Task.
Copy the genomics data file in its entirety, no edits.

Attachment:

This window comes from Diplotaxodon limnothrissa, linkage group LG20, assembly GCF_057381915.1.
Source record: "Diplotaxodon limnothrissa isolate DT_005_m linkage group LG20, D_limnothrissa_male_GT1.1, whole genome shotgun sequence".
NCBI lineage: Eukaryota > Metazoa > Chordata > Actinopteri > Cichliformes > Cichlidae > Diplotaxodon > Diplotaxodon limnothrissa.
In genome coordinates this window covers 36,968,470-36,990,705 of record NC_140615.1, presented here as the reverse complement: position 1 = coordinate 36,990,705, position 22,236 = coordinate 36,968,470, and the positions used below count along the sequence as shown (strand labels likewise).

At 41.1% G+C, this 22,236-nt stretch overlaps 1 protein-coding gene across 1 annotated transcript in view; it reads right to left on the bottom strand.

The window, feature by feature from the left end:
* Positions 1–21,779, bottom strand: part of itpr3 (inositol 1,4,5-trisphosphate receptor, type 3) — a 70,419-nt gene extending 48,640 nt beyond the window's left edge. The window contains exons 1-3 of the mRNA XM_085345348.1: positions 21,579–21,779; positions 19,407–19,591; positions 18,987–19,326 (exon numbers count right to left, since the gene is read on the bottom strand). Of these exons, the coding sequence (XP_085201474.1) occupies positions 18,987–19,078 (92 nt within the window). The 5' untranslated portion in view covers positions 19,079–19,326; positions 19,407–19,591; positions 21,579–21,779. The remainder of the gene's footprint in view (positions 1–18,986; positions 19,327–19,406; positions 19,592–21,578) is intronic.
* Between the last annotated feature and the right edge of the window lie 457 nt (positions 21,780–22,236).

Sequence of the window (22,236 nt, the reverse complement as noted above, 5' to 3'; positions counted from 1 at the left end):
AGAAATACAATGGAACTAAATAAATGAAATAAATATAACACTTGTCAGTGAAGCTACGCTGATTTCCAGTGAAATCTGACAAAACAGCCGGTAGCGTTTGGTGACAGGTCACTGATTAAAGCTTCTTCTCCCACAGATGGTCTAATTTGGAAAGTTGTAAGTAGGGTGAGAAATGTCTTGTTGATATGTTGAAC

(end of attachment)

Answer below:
This window comes from Diplotaxodon limnothrissa, linkage group LG20, assembly GCF_057381915.1.
Source record: "Diplotaxodon limnothrissa isolate DT_005_m linkage group LG20, D_limnothrissa_male_GT1.1, whole genome shotgun sequence".
NCBI lineage: Eukaryota > Metazoa > Chordata > Actinopteri > Cichliformes > Cichlidae > Diplotaxodon > Diplotaxodon limnothrissa.
In genome coordinates this window covers 36,968,470-36,990,705 of record NC_140615.1, presented here as the reverse complement: position 1 = coordinate 36,990,705, position 22,236 = coordinate 36,968,470, and the positions used below count along the sequence as shown (strand labels likewise).

At 41.1% G+C, this 22,236-nt stretch overlaps 1 protein-coding gene across 1 annotated transcript in view; it reads right to left on the bottom strand.

The window, feature by feature from the left end:
* Positions 1–21,779, bottom strand: part of itpr3 (inositol 1,4,5-trisphosphate receptor, type 3) — a 70,419-nt gene extending 48,640 nt beyond the window's left edge. The window contains exons 1-3 of the mRNA XM_085345348.1: positions 21,579–21,779; positions 19,407–19,591; positions 18,987–19,326 (exon numbers count right to left, since the gene is read on the bottom strand). Of these exons, the coding sequence (XP_085201474.1) occupies positions 18,987–19,078 (92 nt within the window). The 5' untranslated portion in view covers positions 19,079–19,326; positions 19,407–19,591; positions 21,579–21,779. The remainder of the gene's footprint in view (positions 1–18,986; positions 19,327–19,406; positions 19,592–21,578) is intronic.
* Between the last annotated feature and the right edge of the window lie 457 nt (positions 21,780–22,236).

Sequence of the window (22,236 nt, the reverse complement as noted above, 5' to 3'; positions counted from 1 at the left end):
AGAAATACAATGGAACTAAATAAATGAAATAAATATAACACTTGTCAGTGAAGCTACGCTGATTTCCAGTGAAATCTGACAAAACAGCCGGTAGCGTTTGGTGACAGGTCACTGATTAAAGCTTCTTCTCCCACAGATGGTCTAATTTGGAAAGTTGTAAGTAGGGTGAGAAATGTCTTGTTGATATGTTGAAC